Anthrax spores can induce three types of illness, depending on how they make contact with the human body.
- Victims breathe in spores floating through the air; the spores then lodge in their lungs.
- Certain cells take the spores to the lymph nodes surrounding the lung. Once they enter the lymph nodes, the spores germinate into bacteria and cause inflammation and enlargement of these lymph nodes.
- Anthrax bacteria then spread from the lymph nodes to sites throughout the body and produce a toxin that can be destructive to organs and is difficult to treat.
- Symptoms can occur within seven days of infection or can take up to 42 days to appear. These symptoms include:
- Fever (temperature greater than 100 degrees Fahrenheit); may be accompanied by chills or night sweats
- Flulike symptoms
- Cough, usually a nonproductive cough; chest discomfort; shortness of breath; fatigue; or muscle aches
- Sore throat, followed by difficulty swallowing; enlarged lymph nodes; headache; nausea; loss of appetite; abdominal distress; vomiting; or diarrhea
- Inhalational anthrax is the most lethal form of an anthrax illness.
- Inhalational anthrax was the cause of all five deaths in the 2001 U.S. postal system attacks.
- Some patients treated with antibiotics can have an initial recovery followed by a relapse once antibiotic therapy has been terminated.
- Inhalational anthrax, like most diseases, is more deadly for people with compromised immune systems.
- Untreated inhalational anthrax has a 90 percent mortality rate.
- The survival rate for inhalational anthrax victims depends on quick diagnosis and treatment with antibiotics.
- The mortality rate is still approximately 75 percent, even with antibiotics.
Anthrax spores enter the body through an open wound or cut, or even through microscopic breakdowns of the skin.
- Symptoms appear within one to seven days after exposure.
- A small sore quickly develops into a blister.
- The blister becomes a skin ulcer, or eschar, and ultimately develops a black scab in the center.
- The sore, blister, and ulcer do not hurt and initially look like a spider bite.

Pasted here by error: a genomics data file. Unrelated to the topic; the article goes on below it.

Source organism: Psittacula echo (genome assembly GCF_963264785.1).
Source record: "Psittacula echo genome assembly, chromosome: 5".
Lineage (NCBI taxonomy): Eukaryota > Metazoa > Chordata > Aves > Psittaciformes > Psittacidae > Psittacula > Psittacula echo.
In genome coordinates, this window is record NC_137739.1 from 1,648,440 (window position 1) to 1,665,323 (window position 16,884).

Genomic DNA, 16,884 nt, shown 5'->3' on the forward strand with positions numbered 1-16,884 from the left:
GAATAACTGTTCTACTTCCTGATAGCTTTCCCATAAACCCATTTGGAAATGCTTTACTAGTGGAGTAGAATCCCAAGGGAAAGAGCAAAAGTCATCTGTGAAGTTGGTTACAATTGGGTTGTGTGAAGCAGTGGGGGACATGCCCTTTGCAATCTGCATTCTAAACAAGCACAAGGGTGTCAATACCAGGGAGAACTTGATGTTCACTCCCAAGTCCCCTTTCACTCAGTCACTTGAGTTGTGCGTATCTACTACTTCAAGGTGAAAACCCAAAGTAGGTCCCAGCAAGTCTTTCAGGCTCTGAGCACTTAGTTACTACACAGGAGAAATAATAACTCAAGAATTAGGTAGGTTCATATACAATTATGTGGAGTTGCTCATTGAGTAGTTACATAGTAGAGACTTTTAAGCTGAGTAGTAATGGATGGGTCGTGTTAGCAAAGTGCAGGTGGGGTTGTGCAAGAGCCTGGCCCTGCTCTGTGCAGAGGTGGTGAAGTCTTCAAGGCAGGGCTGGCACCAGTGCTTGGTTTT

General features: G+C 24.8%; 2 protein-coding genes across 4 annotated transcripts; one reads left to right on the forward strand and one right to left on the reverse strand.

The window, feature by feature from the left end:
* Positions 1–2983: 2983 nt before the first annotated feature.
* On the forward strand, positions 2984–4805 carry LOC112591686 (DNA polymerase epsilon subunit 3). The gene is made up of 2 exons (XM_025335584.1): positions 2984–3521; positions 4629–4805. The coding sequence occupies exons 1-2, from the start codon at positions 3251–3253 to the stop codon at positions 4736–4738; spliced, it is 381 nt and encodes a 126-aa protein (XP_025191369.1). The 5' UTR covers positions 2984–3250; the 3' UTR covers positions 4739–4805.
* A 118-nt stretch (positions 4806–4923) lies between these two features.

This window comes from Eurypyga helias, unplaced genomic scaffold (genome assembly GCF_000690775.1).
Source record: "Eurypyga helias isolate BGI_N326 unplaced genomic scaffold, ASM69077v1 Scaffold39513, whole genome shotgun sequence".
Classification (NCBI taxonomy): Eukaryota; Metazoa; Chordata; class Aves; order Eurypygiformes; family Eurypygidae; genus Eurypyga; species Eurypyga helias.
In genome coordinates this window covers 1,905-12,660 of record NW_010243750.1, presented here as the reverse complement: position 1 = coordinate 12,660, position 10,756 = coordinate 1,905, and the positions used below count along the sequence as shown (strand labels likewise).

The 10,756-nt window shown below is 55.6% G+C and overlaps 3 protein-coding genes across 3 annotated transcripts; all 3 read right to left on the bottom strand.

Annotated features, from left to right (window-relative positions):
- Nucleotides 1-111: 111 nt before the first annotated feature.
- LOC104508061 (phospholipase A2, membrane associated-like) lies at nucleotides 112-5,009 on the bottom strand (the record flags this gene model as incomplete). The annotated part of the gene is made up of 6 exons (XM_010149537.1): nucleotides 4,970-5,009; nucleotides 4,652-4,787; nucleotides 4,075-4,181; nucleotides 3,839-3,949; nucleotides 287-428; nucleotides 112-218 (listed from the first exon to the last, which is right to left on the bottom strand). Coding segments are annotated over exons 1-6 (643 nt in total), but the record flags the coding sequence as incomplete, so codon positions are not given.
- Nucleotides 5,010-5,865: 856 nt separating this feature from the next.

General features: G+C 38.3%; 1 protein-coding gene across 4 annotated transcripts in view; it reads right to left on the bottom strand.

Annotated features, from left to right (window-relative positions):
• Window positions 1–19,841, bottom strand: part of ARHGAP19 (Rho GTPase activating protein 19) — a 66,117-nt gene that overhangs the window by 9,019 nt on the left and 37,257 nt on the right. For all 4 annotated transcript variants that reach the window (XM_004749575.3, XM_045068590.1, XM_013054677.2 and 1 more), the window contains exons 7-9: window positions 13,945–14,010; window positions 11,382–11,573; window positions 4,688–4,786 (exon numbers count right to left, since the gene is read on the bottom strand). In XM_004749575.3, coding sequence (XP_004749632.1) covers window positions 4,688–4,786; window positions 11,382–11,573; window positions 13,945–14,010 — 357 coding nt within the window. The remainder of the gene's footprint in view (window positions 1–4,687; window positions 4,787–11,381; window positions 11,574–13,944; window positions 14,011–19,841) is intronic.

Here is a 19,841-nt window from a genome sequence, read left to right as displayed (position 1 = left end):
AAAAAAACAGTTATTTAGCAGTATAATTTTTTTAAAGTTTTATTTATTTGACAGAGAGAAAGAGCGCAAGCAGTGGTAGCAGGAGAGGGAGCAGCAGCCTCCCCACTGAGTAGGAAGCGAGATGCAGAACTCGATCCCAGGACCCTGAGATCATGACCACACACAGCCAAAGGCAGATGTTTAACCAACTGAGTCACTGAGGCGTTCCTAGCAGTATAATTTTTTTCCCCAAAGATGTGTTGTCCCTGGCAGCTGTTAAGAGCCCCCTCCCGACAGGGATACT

- Cutaneous anthrax is the least deadly form of anthrax.
- The survival rate is 80 percent without treatment and more than 99 percent with treatment.
Gastrointestinal anthrax occurs when anthrax is ingested, usually through meat from anthrax-infected animals.
- First signs of the infection appear within two to five days of exposure.
- Initial symptoms include nausea and loss of appetite.
- Later symptoms include bloody diarrhea, fever, and severe stomach pain.
- Symptoms mirror those for stomachflu, food poisoning, and appendicitis.
If untreated, at least 25 percent of gastrointestinal anthrax cases lead to death.
- To treat someone with an anthrax illness successfully, it must be diagnosed early.
- Early diagnosis is complicated because there is no single screening test to confirm anthrax illness.
- Exposure is confirmed by isolating the anthrax bacteria from the blood, skin lesions, or respiratory secretions or by measuring specific antibodies in the blood.
- Blood tests to confirm an anthraxinfection can take up to 72 hours, since it takes time to isolate a particular bacterium in a blood sample. Some circumstances may produce test results much more quickly. For example, in a severe inhalational case, there may be a large concentration of bacteria in a sample, which may allow technicians to obtain a result in a few hours.
- If inhalational anthrax is suspected, physicians typically obtain a chest X-ray and a CAT scan to confirm their suspicions.
- Nasal swabs can detect the presence of spores but are not a diagnostic tool. A positive swab does not mean a person will develop an anthrax illness and a negative swab does not mean a person will not develop an anthrax illness.
- A nasal swab is only an indicator of whether anthrax spores are present in an area.